New Zoning: Sell Your House While You Still Can



“My significant concern is that the public has no idea the tsunami that’s coming. How are we going to make the public aware, in very clear language, the depth and scope of what we’re wrestling with and how the city is going to continue to evolve into a city that we won’t recognize?”

River Councillor Riley Brockington on the massive city overhaul of single-unit residential housing

Brockington’s concern is well-founded. Given the history of the city’s planning department and its well-honed skill at ignoring public input in planning, it’s doubtful the municipality wants you to know this is happening.

Planning is so much smarter than the rest of us that they know what is best. At the consultations, check to see if any of the planners pull a Donald Trump and snooze off. See the glazed look on our so-called public servants as they go through the motions of listening to people who are likely to lose hundreds of thousands of dollars on their home when a four-storey unit is built next door.

My advice to people who live in areas such as Westboro, Wellington Village, The Glebe, New Edinburgh and Highland Park is sell while you can still get a good price for your property. Imagine trying to sell your home when two or three summers are taken up by construction next door. Imagine trying to sell after the apartment is completed with four-storey balconies hanging just beside your property. Or the open parking lot beneath the building making one great-big eyesore. Nothing like massive concrete underground-parking-style architecture above ground.

Can you say no privacy? I know you can.

Can you say ugly? I know you can.

Extensive public consultations are just PR. This council is owned by the development community and when developers say jump, the participants leap to Olympian heights. All the consultations in the world don’t change the fact that the fix is in.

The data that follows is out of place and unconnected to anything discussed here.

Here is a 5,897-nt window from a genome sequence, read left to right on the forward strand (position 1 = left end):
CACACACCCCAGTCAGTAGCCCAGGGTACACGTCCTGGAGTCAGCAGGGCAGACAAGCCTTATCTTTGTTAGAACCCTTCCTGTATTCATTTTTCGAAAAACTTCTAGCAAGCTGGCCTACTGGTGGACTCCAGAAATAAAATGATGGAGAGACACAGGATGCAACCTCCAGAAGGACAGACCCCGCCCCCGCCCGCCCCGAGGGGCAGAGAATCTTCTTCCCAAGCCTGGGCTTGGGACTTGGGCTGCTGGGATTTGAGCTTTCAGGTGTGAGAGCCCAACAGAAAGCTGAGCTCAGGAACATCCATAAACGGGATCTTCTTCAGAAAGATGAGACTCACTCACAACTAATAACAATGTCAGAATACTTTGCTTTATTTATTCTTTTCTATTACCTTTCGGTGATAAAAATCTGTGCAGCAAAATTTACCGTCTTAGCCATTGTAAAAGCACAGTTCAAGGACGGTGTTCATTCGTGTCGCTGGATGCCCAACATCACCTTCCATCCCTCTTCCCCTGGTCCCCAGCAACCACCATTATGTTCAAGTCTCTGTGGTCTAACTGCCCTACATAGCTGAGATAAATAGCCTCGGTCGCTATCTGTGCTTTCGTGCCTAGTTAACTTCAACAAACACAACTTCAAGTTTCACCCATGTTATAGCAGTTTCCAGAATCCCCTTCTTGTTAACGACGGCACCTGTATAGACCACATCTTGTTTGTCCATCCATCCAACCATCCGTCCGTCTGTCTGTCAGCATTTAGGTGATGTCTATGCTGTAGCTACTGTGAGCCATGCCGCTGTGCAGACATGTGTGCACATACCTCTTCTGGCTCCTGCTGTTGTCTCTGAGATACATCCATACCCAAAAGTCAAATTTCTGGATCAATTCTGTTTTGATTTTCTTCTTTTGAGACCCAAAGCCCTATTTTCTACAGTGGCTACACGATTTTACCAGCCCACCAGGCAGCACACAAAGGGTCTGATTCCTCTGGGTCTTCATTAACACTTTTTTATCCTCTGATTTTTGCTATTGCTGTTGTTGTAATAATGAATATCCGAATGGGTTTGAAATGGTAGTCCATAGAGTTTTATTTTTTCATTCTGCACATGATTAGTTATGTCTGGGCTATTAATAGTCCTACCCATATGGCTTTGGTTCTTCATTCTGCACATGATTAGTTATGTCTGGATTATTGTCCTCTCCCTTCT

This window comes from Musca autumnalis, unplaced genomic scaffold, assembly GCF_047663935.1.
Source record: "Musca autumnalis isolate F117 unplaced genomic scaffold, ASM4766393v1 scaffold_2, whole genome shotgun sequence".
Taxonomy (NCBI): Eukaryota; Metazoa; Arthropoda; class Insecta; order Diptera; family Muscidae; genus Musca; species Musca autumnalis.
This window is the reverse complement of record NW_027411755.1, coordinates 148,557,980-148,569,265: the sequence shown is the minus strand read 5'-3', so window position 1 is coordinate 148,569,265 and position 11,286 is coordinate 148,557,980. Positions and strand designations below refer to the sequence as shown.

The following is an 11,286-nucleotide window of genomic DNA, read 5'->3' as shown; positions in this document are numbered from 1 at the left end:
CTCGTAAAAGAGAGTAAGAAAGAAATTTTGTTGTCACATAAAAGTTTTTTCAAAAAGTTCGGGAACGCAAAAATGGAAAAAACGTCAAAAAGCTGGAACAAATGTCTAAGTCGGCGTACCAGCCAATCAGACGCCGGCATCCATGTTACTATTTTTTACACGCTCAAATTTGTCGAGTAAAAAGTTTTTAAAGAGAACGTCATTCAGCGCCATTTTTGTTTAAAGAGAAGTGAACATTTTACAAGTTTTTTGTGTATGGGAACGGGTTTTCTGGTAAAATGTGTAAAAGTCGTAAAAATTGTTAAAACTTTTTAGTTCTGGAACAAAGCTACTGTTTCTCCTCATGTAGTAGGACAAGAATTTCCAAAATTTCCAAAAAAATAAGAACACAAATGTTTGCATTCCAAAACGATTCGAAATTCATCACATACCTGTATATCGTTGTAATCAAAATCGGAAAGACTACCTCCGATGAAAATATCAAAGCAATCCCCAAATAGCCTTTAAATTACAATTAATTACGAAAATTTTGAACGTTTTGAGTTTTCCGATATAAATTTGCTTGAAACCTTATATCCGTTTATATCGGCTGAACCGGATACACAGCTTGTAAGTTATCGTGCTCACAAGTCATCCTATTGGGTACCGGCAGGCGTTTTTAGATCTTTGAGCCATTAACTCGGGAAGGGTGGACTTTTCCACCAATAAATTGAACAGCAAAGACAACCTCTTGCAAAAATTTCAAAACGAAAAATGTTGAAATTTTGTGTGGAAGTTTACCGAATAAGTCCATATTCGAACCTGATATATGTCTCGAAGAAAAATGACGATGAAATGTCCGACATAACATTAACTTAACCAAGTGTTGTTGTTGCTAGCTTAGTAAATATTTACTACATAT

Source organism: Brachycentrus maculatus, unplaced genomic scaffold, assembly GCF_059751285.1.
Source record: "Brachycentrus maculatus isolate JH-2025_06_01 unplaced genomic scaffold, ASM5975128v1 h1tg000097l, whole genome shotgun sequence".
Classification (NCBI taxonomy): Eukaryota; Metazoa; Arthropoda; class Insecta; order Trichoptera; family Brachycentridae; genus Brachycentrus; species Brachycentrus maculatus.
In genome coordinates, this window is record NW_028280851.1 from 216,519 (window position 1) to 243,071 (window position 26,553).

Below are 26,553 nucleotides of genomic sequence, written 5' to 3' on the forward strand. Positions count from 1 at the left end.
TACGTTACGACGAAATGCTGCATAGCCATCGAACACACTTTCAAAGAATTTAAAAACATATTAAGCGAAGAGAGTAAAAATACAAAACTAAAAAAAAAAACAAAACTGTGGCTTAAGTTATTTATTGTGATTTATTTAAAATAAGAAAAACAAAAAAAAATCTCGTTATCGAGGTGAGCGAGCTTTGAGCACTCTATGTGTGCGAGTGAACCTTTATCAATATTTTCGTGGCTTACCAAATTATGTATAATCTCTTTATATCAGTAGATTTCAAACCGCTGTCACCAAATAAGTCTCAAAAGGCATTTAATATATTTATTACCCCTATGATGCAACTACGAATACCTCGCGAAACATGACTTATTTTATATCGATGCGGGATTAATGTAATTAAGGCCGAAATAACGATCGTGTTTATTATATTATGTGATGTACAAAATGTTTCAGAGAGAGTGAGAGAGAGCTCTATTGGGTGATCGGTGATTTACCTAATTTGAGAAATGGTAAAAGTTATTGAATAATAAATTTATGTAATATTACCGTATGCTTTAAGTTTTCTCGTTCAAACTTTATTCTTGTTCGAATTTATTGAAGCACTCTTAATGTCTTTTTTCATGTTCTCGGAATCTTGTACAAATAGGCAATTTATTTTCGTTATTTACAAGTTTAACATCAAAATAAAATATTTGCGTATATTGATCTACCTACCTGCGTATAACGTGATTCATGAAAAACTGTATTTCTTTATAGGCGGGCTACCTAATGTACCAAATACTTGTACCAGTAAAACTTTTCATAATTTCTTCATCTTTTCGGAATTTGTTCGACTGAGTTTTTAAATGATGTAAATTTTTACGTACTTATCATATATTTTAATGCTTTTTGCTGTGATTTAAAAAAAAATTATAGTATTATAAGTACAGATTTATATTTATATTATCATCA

Furthermore, your federal government is threatening to withhold housing money if intensification does not occur. The province has deemed that three-storeys is required in formerly R1 residential neighbourhoods.

Zoning was once, when the city government was honest and thinking of the welfare of residents rather than their career and electoral future, an informal contract between homeowners putting a lifetime’s earnings into their dwellings that their neighbourhood would stay the same, and the city government. Then the City of Ottawa cared about its traditional neighbourhoods, its citizens and their welfare.

Now the city only cares about politicians and public servants who have won the cash-for-life lottery and want to keep it that way by kowtowing to the development industry.

Homeowners don’t have a chance. They will not win this fight. There’s too much government, too much sloth, too much contempt for Ottawa residents to change this mess.

So save yourself because the city doesn’t care a whit about you.

Protect yourself.

Sell while you still can.

Ken Gray


6 Apartments with 2 Bedrooms House Tour on 50X100 Plot -

The Stumpy: In the video you see trees and parks next door. In Ottawa, that will be your house and backyard.


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2 Responses

  1. sisco farraro says:

    Thank you, Justin Trudeau!!!

  2. The Voter says:

    I wonder does Doug Ford, along with other politicians, realize that the house where he grew up and the house where he raised his four girls would not likely ever be built under the new housing and zoning legislation his government is bringing to Ontario.

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